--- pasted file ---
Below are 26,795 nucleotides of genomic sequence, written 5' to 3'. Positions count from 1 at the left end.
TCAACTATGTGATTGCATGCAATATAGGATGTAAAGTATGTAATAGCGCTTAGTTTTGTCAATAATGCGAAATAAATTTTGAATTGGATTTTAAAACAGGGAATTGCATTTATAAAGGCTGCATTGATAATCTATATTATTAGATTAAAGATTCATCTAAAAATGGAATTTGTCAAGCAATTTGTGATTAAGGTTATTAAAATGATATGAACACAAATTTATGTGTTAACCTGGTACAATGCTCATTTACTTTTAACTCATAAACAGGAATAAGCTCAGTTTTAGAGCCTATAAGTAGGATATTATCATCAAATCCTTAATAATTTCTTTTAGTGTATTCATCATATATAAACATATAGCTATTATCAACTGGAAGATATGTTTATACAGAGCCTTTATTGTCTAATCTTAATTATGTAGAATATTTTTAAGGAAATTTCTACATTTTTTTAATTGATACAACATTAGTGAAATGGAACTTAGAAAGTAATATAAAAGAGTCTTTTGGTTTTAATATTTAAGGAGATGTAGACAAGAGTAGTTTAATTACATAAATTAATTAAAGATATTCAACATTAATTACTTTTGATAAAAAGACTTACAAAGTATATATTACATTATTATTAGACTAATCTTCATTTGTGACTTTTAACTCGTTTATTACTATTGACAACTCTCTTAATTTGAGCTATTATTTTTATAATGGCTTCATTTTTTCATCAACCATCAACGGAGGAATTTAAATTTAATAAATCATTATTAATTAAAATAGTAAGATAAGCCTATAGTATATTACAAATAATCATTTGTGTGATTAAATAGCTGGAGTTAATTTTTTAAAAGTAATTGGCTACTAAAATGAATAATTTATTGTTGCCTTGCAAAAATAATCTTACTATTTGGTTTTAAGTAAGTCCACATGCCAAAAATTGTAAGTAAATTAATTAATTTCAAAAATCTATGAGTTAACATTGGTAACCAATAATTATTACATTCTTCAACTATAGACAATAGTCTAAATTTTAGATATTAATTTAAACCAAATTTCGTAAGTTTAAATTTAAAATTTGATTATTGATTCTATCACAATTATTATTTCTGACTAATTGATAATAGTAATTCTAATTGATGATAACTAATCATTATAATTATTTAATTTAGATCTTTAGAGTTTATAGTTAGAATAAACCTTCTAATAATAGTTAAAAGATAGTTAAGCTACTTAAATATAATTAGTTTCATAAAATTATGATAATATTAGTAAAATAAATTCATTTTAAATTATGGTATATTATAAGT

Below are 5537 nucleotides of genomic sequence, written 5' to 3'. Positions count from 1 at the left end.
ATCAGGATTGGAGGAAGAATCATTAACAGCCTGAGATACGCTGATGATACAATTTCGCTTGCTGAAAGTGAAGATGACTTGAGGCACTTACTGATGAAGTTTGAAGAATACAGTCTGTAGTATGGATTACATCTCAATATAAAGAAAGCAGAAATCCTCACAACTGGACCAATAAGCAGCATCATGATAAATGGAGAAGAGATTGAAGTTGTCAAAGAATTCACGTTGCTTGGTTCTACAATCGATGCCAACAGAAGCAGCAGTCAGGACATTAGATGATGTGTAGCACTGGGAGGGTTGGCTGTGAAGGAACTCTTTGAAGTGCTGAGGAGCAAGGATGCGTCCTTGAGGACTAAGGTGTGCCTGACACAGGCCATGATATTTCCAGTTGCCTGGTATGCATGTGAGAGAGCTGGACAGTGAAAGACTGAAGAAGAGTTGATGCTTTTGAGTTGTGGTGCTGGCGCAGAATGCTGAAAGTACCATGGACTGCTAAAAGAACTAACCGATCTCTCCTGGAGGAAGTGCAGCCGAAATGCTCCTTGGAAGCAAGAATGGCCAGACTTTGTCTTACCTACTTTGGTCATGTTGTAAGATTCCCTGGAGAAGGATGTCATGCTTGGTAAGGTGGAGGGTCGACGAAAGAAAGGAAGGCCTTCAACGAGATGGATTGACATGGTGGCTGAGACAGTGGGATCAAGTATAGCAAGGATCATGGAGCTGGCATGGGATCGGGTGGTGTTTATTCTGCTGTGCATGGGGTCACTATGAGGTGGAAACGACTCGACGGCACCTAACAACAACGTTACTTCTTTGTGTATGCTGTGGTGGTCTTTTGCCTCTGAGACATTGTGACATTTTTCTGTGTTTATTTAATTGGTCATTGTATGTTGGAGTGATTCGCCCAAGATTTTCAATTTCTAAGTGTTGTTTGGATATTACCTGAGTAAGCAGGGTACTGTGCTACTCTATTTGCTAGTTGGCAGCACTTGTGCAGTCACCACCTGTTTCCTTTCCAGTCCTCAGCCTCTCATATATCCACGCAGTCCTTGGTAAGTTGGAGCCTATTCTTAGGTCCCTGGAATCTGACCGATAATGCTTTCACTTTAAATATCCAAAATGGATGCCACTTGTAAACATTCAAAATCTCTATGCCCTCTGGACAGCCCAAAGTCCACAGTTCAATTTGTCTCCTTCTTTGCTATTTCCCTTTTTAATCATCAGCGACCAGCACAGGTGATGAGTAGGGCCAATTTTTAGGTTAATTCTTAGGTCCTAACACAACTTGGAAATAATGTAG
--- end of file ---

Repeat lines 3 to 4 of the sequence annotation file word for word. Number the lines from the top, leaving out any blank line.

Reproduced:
Below are 5537 nucleotides of genomic sequence, written 5' to 3'. Positions count from 1 at the left end.
ATCAGGATTGGAGGAAGAATCATTAACAGCCTGAGATACGCTGATGATACAATTTCGCTTGCTGAAAGTGAAGATGACTTGAGGCACTTACTGATGAAGTTTGAAGAATACAGTCTGTAGTATGGATTACATCTCAATATAAAGAAAGCAGAAATCCTCACAACTGGACCAATAAGCAGCATCATGATAAATGGAGAAGAGATTGAAGTTGTCAAAGAATTCACGTTGCTTGGTTCTACAATCGATGCCAACAGAAGCAGCAGTCAGGACATTAGATGATGTGTAGCACTGGGAGGGTTGGCTGTGAAGGAACTCTTTGAAGTGCTGAGGAGCAAGGATGCGTCCTTGAGGACTAAGGTGTGCCTGACACAGGCCATGATATTTCCAGTTGCCTGGTATGCATGTGAGAGAGCTGGACAGTGAAAGACTGAAGAAGAGTTGATGCTTTTGAGTTGTGGTGCTGGCGCAGAATGCTGAAAGTACCATGGACTGCTAAAAGAACTAACCGATCTCTCCTGGAGGAAGTGCAGCCGAAATGCTCCTTGGAAGCAAGAATGGCCAGACTTTGTCTTACCTACTTTGGTCATGTTGTAAGATTCCCTGGAGAAGGATGTCATGCTTGGTAAGGTGGAGGGTCGACGAAAGAAAGGAAGGCCTTCAACGAGATGGATTGACATGGTGGCTGAGACAGTGGGATCAAGTATAGCAAGGATCATGGAGCTGGCATGGGATCGGGTGGTGTTTATTCTGCTGTGCATGGGGTCACTATGAGGTGGAAACGACTCGACGGCACCTAACAACAACGTTACTTCTTTGTGTATGCTGTGGTGGTCTTTTGCCTCTGAGACATTGTGACATTTTTCTGTGTTTATTTAATTGGTCATTGTATGTTGGAGTGATTCGCCCAAGATTTTCAATTTCTAAGTGTTGTTTGGATATTACCTGAGTAAGCAGGGTACTGTGCTACTCTATTTGCTAGTTGGCAGCACTTGTGCAGTCACCACCTGTTTCCTTTCCAGTCCTCAGCCTCTCATATATCCACGCAGTCCTTGGTAAGTTGGAGCCTATTCTTAGGTCCCTGGAATCTGACCGATAATGCTTTCACTTTAAATATCCAAAATGGATGCCACTTGTAAACATTCAAAATCTCTATGCCCTCTGGACAGCCCAAAGTCCACAGTTCAATTTGTCTCCTTCTTTGCTATTTCCCTTTTTAATCATCAGCGACCAGCACAGGTGATGAGTAGGGCCAATTTTTAGGTTAATTCTTAGGTCCTAACACAACTTGGAAATAATGTAG